California’s Population Grows Less Than 1 Percent
SACRAMENTO (AP) — California’s population grew less than 1 percent in the last fiscal year, one of the lowest rates on record but up slightly from the year before as fewer people moved to other states, according to demographic figures released Thursday.
The state Department of Finance reported that California added 350,000 new residents from July 2009 to July 2010, putting the state’s total population at 38.8 million.
Most of the population growth is due to births in the state. California gained more than 138,000 foreign immigrants and saw 72,000 people leave for other states.
It’s the sixth straight year that California has lost people to other states.
During the last century, California’s growth rate has only dipped below 1 percent on five occasions: the last two years and the years from 1994 to 1996.
But fewer people moved out of California this year than the year before, most likely because the economy is hurting elsewhere, too, said Mary Heim, chief of the California’s demographic research unit.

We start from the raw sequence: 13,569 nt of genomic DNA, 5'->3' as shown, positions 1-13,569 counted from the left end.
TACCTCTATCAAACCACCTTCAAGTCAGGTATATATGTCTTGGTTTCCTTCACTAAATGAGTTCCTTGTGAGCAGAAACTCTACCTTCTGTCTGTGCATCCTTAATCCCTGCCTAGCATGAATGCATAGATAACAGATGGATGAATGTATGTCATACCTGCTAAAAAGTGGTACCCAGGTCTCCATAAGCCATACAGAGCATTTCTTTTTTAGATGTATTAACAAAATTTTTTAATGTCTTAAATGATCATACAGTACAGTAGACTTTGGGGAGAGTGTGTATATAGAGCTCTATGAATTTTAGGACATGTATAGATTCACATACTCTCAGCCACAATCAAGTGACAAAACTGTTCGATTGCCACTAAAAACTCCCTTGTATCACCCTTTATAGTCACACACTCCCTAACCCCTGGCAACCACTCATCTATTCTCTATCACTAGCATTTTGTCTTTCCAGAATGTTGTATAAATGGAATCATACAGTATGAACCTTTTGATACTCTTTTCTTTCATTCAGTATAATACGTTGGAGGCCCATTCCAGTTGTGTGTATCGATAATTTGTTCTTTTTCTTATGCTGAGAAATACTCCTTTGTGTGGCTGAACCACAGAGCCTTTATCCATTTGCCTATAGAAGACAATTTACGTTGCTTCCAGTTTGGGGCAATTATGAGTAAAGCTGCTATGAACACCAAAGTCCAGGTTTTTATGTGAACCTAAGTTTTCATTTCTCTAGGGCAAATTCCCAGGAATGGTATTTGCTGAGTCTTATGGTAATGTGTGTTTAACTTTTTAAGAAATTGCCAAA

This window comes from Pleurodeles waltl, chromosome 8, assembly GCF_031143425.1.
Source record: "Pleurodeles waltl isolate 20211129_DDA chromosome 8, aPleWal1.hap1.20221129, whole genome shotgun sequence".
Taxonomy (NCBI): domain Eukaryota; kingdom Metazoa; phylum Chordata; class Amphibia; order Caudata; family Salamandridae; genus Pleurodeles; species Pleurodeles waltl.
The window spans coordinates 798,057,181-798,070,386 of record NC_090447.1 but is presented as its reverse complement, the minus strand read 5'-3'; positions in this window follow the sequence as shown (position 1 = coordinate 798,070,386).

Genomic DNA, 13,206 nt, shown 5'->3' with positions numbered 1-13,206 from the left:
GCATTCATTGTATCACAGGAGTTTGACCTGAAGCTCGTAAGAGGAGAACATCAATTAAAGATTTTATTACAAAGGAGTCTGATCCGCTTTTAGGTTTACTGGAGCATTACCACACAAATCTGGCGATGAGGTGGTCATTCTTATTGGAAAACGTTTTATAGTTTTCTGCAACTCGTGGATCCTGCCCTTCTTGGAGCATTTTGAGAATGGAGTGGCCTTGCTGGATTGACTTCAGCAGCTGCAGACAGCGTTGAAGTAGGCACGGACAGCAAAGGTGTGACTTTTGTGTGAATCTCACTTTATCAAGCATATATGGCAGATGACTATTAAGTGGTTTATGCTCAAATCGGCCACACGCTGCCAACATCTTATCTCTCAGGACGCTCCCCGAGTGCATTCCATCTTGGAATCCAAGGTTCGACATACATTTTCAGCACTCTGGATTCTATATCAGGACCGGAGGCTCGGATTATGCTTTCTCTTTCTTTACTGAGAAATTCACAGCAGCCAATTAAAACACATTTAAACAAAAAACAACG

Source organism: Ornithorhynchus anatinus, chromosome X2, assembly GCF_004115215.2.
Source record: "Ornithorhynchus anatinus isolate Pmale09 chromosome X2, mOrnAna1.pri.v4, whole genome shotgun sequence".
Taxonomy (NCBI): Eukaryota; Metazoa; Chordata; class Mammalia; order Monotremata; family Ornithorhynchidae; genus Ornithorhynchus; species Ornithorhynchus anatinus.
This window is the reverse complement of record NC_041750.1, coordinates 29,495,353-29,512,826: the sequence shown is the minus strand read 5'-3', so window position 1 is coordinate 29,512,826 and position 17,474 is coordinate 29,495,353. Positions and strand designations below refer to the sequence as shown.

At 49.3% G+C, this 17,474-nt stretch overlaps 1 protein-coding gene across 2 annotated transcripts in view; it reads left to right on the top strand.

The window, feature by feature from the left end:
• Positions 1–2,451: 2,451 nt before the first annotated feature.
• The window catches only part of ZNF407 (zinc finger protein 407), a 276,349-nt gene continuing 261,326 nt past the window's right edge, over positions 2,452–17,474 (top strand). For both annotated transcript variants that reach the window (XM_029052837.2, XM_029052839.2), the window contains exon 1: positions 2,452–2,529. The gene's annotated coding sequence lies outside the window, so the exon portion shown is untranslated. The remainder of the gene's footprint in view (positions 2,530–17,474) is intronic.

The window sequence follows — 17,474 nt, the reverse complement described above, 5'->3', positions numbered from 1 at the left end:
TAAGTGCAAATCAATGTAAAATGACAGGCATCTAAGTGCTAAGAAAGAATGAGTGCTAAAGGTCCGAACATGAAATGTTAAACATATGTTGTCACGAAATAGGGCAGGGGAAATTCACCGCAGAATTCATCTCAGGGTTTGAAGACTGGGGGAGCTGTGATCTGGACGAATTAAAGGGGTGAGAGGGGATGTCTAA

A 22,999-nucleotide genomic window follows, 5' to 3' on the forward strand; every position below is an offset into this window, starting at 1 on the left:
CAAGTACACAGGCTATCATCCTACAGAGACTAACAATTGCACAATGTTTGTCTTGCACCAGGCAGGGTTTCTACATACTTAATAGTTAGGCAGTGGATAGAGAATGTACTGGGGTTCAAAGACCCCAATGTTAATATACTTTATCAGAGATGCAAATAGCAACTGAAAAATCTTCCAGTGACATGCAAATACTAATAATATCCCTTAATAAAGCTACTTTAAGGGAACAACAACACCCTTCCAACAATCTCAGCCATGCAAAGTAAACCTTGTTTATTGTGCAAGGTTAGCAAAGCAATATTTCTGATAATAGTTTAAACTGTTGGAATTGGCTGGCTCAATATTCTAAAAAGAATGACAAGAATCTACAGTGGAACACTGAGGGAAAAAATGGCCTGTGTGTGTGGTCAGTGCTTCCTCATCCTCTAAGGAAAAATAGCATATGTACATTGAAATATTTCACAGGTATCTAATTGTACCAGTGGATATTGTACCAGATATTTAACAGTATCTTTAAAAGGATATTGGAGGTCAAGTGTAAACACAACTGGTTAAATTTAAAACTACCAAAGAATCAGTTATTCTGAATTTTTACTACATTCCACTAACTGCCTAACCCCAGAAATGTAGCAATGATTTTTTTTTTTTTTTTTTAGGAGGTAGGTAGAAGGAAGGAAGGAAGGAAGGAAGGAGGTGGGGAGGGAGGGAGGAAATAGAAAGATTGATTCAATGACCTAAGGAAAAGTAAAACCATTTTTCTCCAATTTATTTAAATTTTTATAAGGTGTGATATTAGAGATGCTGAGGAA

“Things are not good any place,” Heim said. “Moving is an expensive proposition, so I think people are just settling in.”
That’s common during an economic slowdown, when people are unsure where to go to improve their lot, said Dowell Myers, professor of urban planning and demography at the University of Southern California.
California’s nine largest counties are home to 70 percent of the state’s residents.
More than half the population growth in this last year was in the Southern California counties of Los Angeles, Riverside, San Diego, Orange and San Bernardino.
Riverside County experienced the highest growth rate of 1.58 percent. Sierra County had the biggest loss of 0.9 percent.
The state’s population grew 0.84 percent between July 2008 and July 2009.
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